International surrogacy is a fast-growing area, and increasingly popular for couples resident in the UK who are unable to find a surrogate mother in this country.
However, it is important for prospective parents looking abroad to understand that the surrogacy agreement will not only need to comply with legal requirements of the country in which the child is born, but also those of the UK. For example, there are many countries where the surrogate’s name will not appear on the birth certificate but this makes no difference under UK law, where the surrogate mother will continue to be considered the legal parent until the parental order is final.
This means prospective parents need to have a full understanding of surrogacy law in two countries, as well as bearing in mind any potential complications in bringing their baby back to the UK.
In surrogacy cases, the child will automatically be British only if the surrogate mother is unmarried, the intended father is genetically related to the child and the father is allowed to pass on British nationality. In these relatively straightforward cases, the parents only need to apply for a passport.
In other situations, a host of factors will determine the course of action the couple need to take, including:
- Marital status of the surrogate mother;
- Genetic relationship of the intended father/mother to the child;
- UK immigration status of the intended couple i.e. are one or both British citizens/permanent residents? If not, what type of UK visa do they hold;
- Can the baby acquire citizenship in its birth country?;
- Legal status of surrogacy in the birth country;
- Likelihood of a Parental Order being granted in the UK;
- Has a court recognised the intended parents as the baby’s legal parents?;
- Whether the intended parents are in a same-sex or heterosexual union;
- Domicile and financial status of the intended parents;
- Does the baby live with intended parents?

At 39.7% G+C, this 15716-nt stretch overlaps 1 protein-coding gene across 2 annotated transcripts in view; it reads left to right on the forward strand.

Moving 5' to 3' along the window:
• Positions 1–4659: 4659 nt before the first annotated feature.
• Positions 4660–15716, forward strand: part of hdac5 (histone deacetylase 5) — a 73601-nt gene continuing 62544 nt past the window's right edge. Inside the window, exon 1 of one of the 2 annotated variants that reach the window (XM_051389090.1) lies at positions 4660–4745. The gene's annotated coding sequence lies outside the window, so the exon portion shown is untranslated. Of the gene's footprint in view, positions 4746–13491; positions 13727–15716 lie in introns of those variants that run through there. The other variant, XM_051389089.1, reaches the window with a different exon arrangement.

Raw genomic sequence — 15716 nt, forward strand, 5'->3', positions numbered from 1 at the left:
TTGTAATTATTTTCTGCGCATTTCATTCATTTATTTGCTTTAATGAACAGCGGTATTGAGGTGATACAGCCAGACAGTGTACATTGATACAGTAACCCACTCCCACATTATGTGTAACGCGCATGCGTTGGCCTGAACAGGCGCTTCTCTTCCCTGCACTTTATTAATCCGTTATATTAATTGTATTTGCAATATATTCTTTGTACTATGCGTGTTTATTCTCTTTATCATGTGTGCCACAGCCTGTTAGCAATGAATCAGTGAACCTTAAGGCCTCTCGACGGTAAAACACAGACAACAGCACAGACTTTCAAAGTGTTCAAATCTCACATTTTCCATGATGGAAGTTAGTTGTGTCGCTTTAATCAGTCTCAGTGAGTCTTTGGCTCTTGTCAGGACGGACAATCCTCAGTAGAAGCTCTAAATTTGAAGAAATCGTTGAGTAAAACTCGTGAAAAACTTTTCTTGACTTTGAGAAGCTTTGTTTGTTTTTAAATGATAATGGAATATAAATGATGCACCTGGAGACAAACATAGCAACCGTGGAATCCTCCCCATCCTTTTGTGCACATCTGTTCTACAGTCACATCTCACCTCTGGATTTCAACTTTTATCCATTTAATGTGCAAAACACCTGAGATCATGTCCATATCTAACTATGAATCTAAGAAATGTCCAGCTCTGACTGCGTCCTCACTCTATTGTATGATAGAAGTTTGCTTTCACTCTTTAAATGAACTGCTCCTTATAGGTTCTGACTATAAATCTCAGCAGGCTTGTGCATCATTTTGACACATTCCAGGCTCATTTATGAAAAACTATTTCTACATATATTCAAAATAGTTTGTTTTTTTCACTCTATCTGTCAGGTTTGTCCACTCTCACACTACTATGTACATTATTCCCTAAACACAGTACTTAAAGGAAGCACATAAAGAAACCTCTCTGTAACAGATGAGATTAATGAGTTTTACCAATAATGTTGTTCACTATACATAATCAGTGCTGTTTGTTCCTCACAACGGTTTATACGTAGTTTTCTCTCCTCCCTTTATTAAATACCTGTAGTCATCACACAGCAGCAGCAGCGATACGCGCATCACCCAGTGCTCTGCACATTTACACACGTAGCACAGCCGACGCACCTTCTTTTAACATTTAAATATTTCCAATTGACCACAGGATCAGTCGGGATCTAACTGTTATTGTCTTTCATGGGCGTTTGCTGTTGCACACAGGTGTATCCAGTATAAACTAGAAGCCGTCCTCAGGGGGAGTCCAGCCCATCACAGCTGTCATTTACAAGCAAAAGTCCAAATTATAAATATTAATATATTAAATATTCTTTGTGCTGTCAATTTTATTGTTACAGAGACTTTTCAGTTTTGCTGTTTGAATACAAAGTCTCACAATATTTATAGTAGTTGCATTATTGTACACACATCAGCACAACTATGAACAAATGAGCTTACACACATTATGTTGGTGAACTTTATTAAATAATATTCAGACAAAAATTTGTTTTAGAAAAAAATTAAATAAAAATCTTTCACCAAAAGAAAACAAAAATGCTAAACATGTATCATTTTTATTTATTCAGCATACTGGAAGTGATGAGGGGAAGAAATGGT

It is worth bearing in mind that in a very worst-case scenario, the baby may not be eligible for British citizenship or the citizenship of its birth country. Without a passport of any kind, there is the potential risk of the baby being stranded abroad.
This means that advance planning is absolutely essential in cases where your baby is born abroad. There are numerous variables and no two cases are the same. You can find a general guide to the three main routes of bringing your baby back to the UK in the following blog ‘International Surrogacy and how to bring baby back to the UK’.
Finally, it is important to remember that nearly all the factors relevant to a UK-based surrogacy will also apply to an international surrogacy, and so you are advised to read our Surrogacy page for more information. However, immigration and family solicitors from our Forming Families team will work together to ensure the two aspects run in tandem, as smoothly as possible.
How We Can Help
- Legal advice to those considering surrogacy in different countries on general nationality and immigration issues;
- Legal advice on specific immigration and nationality issues relating to particular countries;
- Help you apply for British citizenship for your child;
- Help you apply for a British passport for your child;
- Legal advice and guidance to guide you through the UK application process if your child needs a visa to come to the UK;
- Prepare and represent you at an appeal if your child’s visa application has been refused
- We can also help in all the ways listed on our ‘Surrogacy’ page as most requirements are also applicable to international surrogacies.
For initial legal advice on the surrogacy process, or to arrange a meeting with one of our team to discuss your legal requirements in undertaking international surrogacy, please email email@example.com or contact 020 7631 4141 and ask to speak to our Forming Families team.
Important: Please be aware that Bishop & Sewell is not a Surrogacy Agent nor are we able to facilitate surrogacy arrangements for would-be parents or surrogate mothers.